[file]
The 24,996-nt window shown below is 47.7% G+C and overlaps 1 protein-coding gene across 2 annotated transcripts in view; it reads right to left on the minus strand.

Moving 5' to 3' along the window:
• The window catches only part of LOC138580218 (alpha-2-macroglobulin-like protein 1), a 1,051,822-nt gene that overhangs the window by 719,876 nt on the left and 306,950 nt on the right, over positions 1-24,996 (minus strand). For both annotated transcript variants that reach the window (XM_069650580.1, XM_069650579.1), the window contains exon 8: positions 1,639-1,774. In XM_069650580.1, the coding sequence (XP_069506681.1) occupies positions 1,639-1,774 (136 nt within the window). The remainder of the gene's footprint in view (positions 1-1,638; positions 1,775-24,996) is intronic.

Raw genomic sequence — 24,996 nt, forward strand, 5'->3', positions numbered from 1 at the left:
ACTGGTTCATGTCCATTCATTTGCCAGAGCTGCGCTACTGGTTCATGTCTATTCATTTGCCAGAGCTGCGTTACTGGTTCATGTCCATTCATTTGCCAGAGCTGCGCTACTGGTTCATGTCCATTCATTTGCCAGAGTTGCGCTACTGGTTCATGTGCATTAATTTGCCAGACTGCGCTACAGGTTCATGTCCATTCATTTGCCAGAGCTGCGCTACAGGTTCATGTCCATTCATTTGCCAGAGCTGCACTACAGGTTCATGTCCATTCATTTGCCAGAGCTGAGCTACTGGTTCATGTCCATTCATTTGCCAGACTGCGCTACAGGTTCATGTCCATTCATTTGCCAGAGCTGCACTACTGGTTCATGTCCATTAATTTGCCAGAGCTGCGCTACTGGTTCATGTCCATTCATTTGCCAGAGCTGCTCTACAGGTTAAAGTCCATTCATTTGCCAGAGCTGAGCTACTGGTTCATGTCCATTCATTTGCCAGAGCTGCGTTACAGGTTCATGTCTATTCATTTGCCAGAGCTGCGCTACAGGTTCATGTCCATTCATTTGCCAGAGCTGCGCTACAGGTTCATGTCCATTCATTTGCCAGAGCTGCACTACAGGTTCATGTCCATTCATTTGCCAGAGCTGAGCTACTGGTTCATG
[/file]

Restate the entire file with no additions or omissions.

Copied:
The 24,996-nt window shown below is 47.7% G+C and overlaps 1 protein-coding gene across 2 annotated transcripts in view; it reads right to left on the minus strand.

Moving 5' to 3' along the window:
• The window catches only part of LOC138580218 (alpha-2-macroglobulin-like protein 1), a 1,051,822-nt gene that overhangs the window by 719,876 nt on the left and 306,950 nt on the right, over positions 1-24,996 (minus strand). For both annotated transcript variants that reach the window (XM_069650580.1, XM_069650579.1), the window contains exon 8: positions 1,639-1,774. In XM_069650580.1, the coding sequence (XP_069506681.1) occupies positions 1,639-1,774 (136 nt within the window). The remainder of the gene's footprint in view (positions 1-1,638; positions 1,775-24,996) is intronic.

Raw genomic sequence — 24,996 nt, forward strand, 5'->3', positions numbered from 1 at the left:
ACTGGTTCATGTCCATTCATTTGCCAGAGCTGCGCTACTGGTTCATGTCTATTCATTTGCCAGAGCTGCGTTACTGGTTCATGTCCATTCATTTGCCAGAGCTGCGCTACTGGTTCATGTCCATTCATTTGCCAGAGTTGCGCTACTGGTTCATGTGCATTAATTTGCCAGACTGCGCTACAGGTTCATGTCCATTCATTTGCCAGAGCTGCGCTACAGGTTCATGTCCATTCATTTGCCAGAGCTGCACTACAGGTTCATGTCCATTCATTTGCCAGAGCTGAGCTACTGGTTCATGTCCATTCATTTGCCAGACTGCGCTACAGGTTCATGTCCATTCATTTGCCAGAGCTGCACTACTGGTTCATGTCCATTAATTTGCCAGAGCTGCGCTACTGGTTCATGTCCATTCATTTGCCAGAGCTGCTCTACAGGTTAAAGTCCATTCATTTGCCAGAGCTGAGCTACTGGTTCATGTCCATTCATTTGCCAGAGCTGCGTTACAGGTTCATGTCTATTCATTTGCCAGAGCTGCGCTACAGGTTCATGTCCATTCATTTGCCAGAGCTGCGCTACAGGTTCATGTCCATTCATTTGCCAGAGCTGCACTACAGGTTCATGTCCATTCATTTGCCAGAGCTGAGCTACTGGTTCATG